But even more so than that—the history brings with it the crucial aspects of local knowledge and overall public support.
“A lot of people who live in these areas had family – fathers or grandfathers – who worked in the mines. So they understand mining in these districts. And people certainly understand that they need copper for electric vehicles, energy transmission, and batteries. So far we’ve had a lot of support at the local level— and permitting in Norway is fairly straight forward,” he said,. “And clearly one of our goals will be to ensure that the local communities and all stakeholders also benefit from our presence – whilst we also adhere to international best practices in terms of taking care of the environment.”
It was weak copper prices and Norway’s ingenuity being redirected towards the booming oil market which led to mines being shuttered throughout the 80s. And the Nordic nation’s industrial credentials certainly shone in recent times with the country becoming the world’s largest oil and gas producer on a per-capita basis outside of the Middle East.
But 30-something years later, it’s a much different world— which requires another pivot in focus and Capella is laying the groundwork for Norway to advance in a new direction.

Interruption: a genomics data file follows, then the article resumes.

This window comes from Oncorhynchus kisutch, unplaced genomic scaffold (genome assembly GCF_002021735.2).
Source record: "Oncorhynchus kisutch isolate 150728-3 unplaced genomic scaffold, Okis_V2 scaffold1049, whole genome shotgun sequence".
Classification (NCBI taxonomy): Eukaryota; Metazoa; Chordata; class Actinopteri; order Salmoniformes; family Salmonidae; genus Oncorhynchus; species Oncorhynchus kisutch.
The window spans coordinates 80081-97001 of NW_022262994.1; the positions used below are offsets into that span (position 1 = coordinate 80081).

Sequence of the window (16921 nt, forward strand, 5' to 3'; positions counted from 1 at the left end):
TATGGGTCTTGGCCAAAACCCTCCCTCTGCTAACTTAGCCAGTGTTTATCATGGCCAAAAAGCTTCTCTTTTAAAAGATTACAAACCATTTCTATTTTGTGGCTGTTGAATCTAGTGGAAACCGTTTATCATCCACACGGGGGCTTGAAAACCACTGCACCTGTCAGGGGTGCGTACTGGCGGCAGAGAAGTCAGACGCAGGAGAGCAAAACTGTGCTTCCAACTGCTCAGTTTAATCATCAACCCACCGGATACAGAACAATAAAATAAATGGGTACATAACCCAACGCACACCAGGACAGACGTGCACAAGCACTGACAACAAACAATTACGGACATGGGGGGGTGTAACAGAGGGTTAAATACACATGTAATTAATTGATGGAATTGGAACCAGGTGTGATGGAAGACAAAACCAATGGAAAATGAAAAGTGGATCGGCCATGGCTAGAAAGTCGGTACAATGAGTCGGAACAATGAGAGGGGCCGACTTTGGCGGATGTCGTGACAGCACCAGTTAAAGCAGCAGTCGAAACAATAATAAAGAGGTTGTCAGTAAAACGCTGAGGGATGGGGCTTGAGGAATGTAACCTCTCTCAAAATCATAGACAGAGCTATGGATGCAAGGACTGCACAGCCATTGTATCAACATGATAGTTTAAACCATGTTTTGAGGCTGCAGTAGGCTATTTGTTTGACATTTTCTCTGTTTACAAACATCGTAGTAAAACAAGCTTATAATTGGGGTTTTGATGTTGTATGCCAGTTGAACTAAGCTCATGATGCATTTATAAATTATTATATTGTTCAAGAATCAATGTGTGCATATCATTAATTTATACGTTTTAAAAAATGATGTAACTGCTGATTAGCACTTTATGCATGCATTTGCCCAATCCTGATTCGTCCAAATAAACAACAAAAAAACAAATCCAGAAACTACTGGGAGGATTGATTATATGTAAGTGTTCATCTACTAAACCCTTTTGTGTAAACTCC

“Norway can be self-sufficient in copper because it’s obviously a key commodity going forward and their dependence on oil will wane as time goes on. So, we see this as a valuable addition to their economy.
“I think in the future, copper will mean a lot to them. In both of these projects, you’ve got the former underground mines but you’ve also got 10-15 kilometres of prospective stratigraphy where we see good potential for the discovery of new massive sulfide occurrences – and these could grow into significant resources,” Roth said.
And Capella is working away to find out exactly what’s there. Once the company has identified the priority targets, it’ll begin drilling—most likely this year. Given the highgrade aspects of the copper, the mining operations could be relatively small which reduces both cost and environmental impacts.
“These deposit types are very attractive for small companies because they are relatively small Capex to build and their environmental footprint is relatively small and easy to manage. As they are high grade deposits they also have the potential to generate very good cashflows – and be so-called “company makers” – whilst also generating significant income for local communities through direct employment and the supporting of local service providers. Basically, the minimum target size we’re looking for is about 10 million tonnes of high-grade ore for each,” he said.
Along with the Norwegian assets, Capella’s portfolio also includes the three high-grade Canadian gold projects of Doman, Manitoba, and Savant Lake, NW Ontario as well as the Swedish Southern Gold Line project. Roth, himself, has extensive experience having been chief executive officer of Extorre Gold Mines and chief operating office of Mariana Resources which were acquired for CAD$440 million in 2012 and $175 million in 2017, respectively. He also had experience at AngloGold Ashanti and Aur Resources.